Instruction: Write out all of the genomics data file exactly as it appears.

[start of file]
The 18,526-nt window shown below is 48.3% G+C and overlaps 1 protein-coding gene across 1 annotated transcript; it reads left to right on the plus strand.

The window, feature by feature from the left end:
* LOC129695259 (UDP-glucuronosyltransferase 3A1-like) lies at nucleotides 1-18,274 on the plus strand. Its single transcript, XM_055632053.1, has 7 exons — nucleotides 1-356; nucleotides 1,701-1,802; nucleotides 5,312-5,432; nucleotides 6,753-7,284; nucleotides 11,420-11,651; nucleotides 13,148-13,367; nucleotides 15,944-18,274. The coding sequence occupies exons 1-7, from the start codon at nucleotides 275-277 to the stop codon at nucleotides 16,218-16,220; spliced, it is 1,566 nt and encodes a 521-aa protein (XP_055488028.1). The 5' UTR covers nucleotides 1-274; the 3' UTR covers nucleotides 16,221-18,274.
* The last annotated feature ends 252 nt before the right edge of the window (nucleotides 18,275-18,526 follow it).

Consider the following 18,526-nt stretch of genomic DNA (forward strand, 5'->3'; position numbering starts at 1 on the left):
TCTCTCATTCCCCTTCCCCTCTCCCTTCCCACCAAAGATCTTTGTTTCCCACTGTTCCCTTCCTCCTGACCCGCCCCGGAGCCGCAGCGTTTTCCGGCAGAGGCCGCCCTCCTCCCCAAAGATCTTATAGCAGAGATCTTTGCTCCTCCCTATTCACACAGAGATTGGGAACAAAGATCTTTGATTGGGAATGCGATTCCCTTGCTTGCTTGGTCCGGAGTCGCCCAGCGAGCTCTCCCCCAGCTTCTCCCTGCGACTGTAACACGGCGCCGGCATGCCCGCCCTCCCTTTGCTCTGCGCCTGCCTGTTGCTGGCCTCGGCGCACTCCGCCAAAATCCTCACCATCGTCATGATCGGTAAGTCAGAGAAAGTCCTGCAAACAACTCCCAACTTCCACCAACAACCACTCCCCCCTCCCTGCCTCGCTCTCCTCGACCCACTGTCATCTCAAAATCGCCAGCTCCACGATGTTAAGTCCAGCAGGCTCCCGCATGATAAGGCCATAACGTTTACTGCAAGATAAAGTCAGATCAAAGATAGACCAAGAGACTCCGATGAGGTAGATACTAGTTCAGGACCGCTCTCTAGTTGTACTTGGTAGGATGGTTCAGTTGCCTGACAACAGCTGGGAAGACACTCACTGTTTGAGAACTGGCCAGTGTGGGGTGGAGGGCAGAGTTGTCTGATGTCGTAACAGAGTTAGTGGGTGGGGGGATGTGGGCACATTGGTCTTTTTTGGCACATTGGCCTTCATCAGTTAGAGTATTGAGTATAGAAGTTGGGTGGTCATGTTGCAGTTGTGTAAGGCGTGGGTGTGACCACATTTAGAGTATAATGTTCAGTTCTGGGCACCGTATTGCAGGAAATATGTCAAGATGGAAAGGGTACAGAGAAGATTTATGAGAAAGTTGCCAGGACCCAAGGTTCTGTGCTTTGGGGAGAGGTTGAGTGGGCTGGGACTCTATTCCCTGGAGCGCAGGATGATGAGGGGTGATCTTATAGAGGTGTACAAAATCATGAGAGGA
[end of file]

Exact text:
The 18,526-nt window shown below is 48.3% G+C and overlaps 1 protein-coding gene across 1 annotated transcript; it reads left to right on the plus strand.

The window, feature by feature from the left end:
* LOC129695259 (UDP-glucuronosyltransferase 3A1-like) lies at nucleotides 1-18,274 on the plus strand. Its single transcript, XM_055632053.1, has 7 exons — nucleotides 1-356; nucleotides 1,701-1,802; nucleotides 5,312-5,432; nucleotides 6,753-7,284; nucleotides 11,420-11,651; nucleotides 13,148-13,367; nucleotides 15,944-18,274. The coding sequence occupies exons 1-7, from the start codon at nucleotides 275-277 to the stop codon at nucleotides 16,218-16,220; spliced, it is 1,566 nt and encodes a 521-aa protein (XP_055488028.1). The 5' UTR covers nucleotides 1-274; the 3' UTR covers nucleotides 16,221-18,274.
* The last annotated feature ends 252 nt before the right edge of the window (nucleotides 18,275-18,526 follow it).

Consider the following 18,526-nt stretch of genomic DNA (forward strand, 5'->3'; position numbering starts at 1 on the left):
TCTCTCATTCCCCTTCCCCTCTCCCTTCCCACCAAAGATCTTTGTTTCCCACTGTTCCCTTCCTCCTGACCCGCCCCGGAGCCGCAGCGTTTTCCGGCAGAGGCCGCCCTCCTCCCCAAAGATCTTATAGCAGAGATCTTTGCTCCTCCCTATTCACACAGAGATTGGGAACAAAGATCTTTGATTGGGAATGCGATTCCCTTGCTTGCTTGGTCCGGAGTCGCCCAGCGAGCTCTCCCCCAGCTTCTCCCTGCGACTGTAACACGGCGCCGGCATGCCCGCCCTCCCTTTGCTCTGCGCCTGCCTGTTGCTGGCCTCGGCGCACTCCGCCAAAATCCTCACCATCGTCATGATCGGTAAGTCAGAGAAAGTCCTGCAAACAACTCCCAACTTCCACCAACAACCACTCCCCCCTCCCTGCCTCGCTCTCCTCGACCCACTGTCATCTCAAAATCGCCAGCTCCACGATGTTAAGTCCAGCAGGCTCCCGCATGATAAGGCCATAACGTTTACTGCAAGATAAAGTCAGATCAAAGATAGACCAAGAGACTCCGATGAGGTAGATACTAGTTCAGGACCGCTCTCTAGTTGTACTTGGTAGGATGGTTCAGTTGCCTGACAACAGCTGGGAAGACACTCACTGTTTGAGAACTGGCCAGTGTGGGGTGGAGGGCAGAGTTGTCTGATGTCGTAACAGAGTTAGTGGGTGGGGGGATGTGGGCACATTGGTCTTTTTTGGCACATTGGCCTTCATCAGTTAGAGTATTGAGTATAGAAGTTGGGTGGTCATGTTGCAGTTGTGTAAGGCGTGGGTGTGACCACATTTAGAGTATAATGTTCAGTTCTGGGCACCGTATTGCAGGAAATATGTCAAGATGGAAAGGGTACAGAGAAGATTTATGAGAAAGTTGCCAGGACCCAAGGTTCTGTGCTTTGGGGAGAGGTTGAGTGGGCTGGGACTCTATTCCCTGGAGCGCAGGATGATGAGGGGTGATCTTATAGAGGTGTACAAAATCATGAGAGGA